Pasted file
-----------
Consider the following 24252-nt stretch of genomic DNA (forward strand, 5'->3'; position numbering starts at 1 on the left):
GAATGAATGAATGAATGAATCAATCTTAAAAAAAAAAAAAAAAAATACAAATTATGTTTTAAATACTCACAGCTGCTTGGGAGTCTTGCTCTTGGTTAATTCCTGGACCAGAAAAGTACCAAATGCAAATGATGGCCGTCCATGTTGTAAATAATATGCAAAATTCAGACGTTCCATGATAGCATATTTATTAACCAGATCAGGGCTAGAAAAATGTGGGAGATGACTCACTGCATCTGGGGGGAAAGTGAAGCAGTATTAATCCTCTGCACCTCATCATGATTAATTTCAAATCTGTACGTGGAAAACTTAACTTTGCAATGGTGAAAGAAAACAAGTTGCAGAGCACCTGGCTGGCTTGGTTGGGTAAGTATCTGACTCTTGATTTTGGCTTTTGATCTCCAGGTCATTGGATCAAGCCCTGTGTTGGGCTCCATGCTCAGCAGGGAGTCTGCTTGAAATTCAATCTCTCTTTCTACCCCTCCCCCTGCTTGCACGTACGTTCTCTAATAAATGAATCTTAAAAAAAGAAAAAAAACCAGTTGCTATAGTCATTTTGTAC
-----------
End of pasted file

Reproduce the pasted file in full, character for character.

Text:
Consider the following 24252-nt stretch of genomic DNA (forward strand, 5'->3'; position numbering starts at 1 on the left):
GAATGAATGAATGAATGAATCAATCTTAAAAAAAAAAAAAAAAAATACAAATTATGTTTTAAATACTCACAGCTGCTTGGGAGTCTTGCTCTTGGTTAATTCCTGGACCAGAAAAGTACCAAATGCAAATGATGGCCGTCCATGTTGTAAATAATATGCAAAATTCAGACGTTCCATGATAGCATATTTATTAACCAGATCAGGGCTAGAAAAATGTGGGAGATGACTCACTGCATCTGGGGGGAAAGTGAAGCAGTATTAATCCTCTGCACCTCATCATGATTAATTTCAAATCTGTACGTGGAAAACTTAACTTTGCAATGGTGAAAGAAAACAAGTTGCAGAGCACCTGGCTGGCTTGGTTGGGTAAGTATCTGACTCTTGATTTTGGCTTTTGATCTCCAGGTCATTGGATCAAGCCCTGTGTTGGGCTCCATGCTCAGCAGGGAGTCTGCTTGAAATTCAATCTCTCTTTCTACCCCTCCCCCTGCTTGCACGTACGTTCTCTAATAAATGAATCTTAAAAAAAGAAAAAAAACCAGTTGCTATAGTCATTTTGTAC